Engineering Arts Classes
By Xue Fei Lin & Annabelle Swain
The lack of art classes at Brooklyn Tech, a school that specializes in engineering, math and science, has became a controversial issue. While few are concerned with the deficiency of this aspect of the school’s curriculum, its negative impact is becoming obvious as seniors prepare portfolios for art and design colleges.
To obtain the art credits required for graduation, DDP (Design and Drawing for Production) and Digital Electronics have been recorded as “art” classes.
Concerning this school policy, Ishmam Quddus, a freshman who is currently taking DDP, said “It’s sad. I’m not really a fan of engineering.”
As one who often draws in her free time and has taken art classes in middle school, Quddus explained that she once considered Laguardia High School.
“But I didn’t think I was good enough,” Quddus said.
Mike Luppi, a senior in the Architecture Major, is also disappointed in the lack of art classes.
“I haven’t taken an art class since 8th grade and I haven’t gotten a chance to better my skills since,” Luppi said. “I think if I was offered an art class I would have taken it. It really would have helped my portfolio because drawing is what architecture colleges want to see.”
Many students attended the annual Portfolio Day at the Javits Center this year. At this event, high school students who wish to apply to colleges that require a portfolio can get a quick review of their work before submitting their applications. Some students have changed the way they view their work after attending Portfolio Day.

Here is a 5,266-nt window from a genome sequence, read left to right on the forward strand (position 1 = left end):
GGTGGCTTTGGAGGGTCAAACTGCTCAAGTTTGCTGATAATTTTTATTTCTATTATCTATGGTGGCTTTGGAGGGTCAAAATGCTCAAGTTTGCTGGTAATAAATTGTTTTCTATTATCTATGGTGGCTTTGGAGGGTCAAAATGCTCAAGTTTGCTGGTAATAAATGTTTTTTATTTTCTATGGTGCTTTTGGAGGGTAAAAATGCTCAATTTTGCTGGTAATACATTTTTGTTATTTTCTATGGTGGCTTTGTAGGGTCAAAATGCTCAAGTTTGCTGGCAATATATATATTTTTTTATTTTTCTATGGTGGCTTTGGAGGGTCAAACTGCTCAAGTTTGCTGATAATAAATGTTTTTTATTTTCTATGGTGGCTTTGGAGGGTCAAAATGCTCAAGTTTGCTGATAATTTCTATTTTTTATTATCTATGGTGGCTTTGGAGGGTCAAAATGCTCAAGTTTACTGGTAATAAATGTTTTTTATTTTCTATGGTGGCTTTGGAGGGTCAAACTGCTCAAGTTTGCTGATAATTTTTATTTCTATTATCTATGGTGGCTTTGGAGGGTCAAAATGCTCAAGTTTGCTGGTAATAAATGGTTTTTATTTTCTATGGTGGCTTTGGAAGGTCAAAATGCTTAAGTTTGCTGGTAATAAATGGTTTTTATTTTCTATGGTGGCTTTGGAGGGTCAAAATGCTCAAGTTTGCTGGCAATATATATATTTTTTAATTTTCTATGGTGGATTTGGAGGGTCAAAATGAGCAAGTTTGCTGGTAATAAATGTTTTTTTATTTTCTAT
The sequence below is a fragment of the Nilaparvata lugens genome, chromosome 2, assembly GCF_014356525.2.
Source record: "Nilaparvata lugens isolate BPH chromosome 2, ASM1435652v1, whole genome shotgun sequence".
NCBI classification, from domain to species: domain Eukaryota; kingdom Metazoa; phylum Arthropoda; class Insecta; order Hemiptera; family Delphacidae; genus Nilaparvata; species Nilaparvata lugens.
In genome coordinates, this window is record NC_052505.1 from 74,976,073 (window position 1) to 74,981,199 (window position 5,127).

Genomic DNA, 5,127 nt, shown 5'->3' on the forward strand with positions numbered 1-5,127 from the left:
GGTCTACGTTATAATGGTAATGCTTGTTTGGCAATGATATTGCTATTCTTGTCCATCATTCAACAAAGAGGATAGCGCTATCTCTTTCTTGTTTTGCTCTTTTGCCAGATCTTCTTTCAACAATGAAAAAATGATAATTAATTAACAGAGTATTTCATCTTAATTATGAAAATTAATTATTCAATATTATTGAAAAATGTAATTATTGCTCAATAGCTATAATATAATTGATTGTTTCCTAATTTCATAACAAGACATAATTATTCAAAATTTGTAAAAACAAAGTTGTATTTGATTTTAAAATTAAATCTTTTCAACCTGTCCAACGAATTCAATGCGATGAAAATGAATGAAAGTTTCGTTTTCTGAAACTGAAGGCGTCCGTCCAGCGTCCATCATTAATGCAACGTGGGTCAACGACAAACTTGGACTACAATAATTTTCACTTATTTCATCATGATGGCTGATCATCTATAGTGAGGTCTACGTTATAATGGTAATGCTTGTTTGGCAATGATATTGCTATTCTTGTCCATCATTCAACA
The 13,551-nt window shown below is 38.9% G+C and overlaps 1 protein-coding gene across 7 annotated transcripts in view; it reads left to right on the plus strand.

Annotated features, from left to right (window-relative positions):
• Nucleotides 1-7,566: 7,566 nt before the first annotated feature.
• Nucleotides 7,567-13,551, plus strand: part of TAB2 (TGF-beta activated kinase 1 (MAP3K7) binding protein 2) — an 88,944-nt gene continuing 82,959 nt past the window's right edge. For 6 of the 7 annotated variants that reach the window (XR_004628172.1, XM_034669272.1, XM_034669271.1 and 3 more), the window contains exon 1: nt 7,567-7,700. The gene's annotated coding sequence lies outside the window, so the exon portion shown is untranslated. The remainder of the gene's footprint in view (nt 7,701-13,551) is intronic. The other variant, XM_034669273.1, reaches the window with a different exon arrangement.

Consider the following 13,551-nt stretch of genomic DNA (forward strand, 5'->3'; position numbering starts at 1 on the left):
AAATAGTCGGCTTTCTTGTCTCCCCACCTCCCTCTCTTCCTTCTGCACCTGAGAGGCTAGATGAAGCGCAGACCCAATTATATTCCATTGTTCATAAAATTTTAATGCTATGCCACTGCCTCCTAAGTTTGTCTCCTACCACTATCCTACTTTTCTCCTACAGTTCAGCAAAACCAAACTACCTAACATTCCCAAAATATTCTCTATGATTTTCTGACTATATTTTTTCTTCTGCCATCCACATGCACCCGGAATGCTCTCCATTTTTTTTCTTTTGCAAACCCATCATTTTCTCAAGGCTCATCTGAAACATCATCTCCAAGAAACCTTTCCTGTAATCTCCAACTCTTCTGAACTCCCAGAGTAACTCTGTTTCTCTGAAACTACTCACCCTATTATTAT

Ilya Tselnik, a senior from the Industrial Design Major, had a discouraging time at the event. Tselnik hopes to study art in college.
“I walked in and everyone had these huge beautiful pieces of art work and I had brought some of my best small pencil sketches,” Tselnik explained. “I visited one school’s table and when they looked at my work you could tell they were thinking ‘Really?’”
Jessica Lin, a senior who is applying to architecture colleges, also attended Portfolio Day this year.
“I felt a bit discouraged,” Lin explained, “There are amazing artists in New York and as I looked at the vast amount of work people carried in, I clung onto my tiny portfolio, losing more and more confidence by the second.”
Lin feels that the architecture program in Tech is strong, but she also thinks the lack of art classes has affected her application and wishes that an art class was offered.
“I would definitely ask to study fine arts because, as an architect, it’s important that you learn how to draw and sketch. This helps you present your ideas in an orderly way,” Lin said.
Jeffrey Zheng, a senior from the Media Major, explained that he does not think Tech’s media students have a disadvantage while applying to art colleges. Having learned Adobe Expert and Mouse as a junior, Zheng believes that the Media Major has provided students with vast opportunities.
“This course actually taught me and a good number of other beginners how to utilize both our artistic and our technical sides to bring forth beautiful designs in photography,” Zheng said. “In fact, after getting my Adobe Certified Associates qualification, I got a job at a charity organization to make posters and flyers that were eventually posted on the SingTao Newspaper.”
Zheng explained that the teachers in the Media Major always give helpful advice to students who wish to apply for an art college.
Although Zheng is now focusing on applying to Pharmacy or Engineering colleges, he believes that he can utilize the skills he learned and pursue a graphic art-related career after getting his initial degree in Medicine or Engineering.
Jack Wong, a senior from the Architecture Major, also feels that he is not at a disadvantage. Architecture Major students take courses in Revit and AutoCAD. “With the programs and model making skills we learn in the major, I feel I am ahead of the game in many cases.” Wong said. Wong also explained that the Architecture teacher, Connie Eng, graded strictly on details and this helped him improve on his sketching skills.
Although most art students agree that the art program here is insufficient, few are dissatisfied with the courses they take. Even in an engineering school like Tech, the arts live on.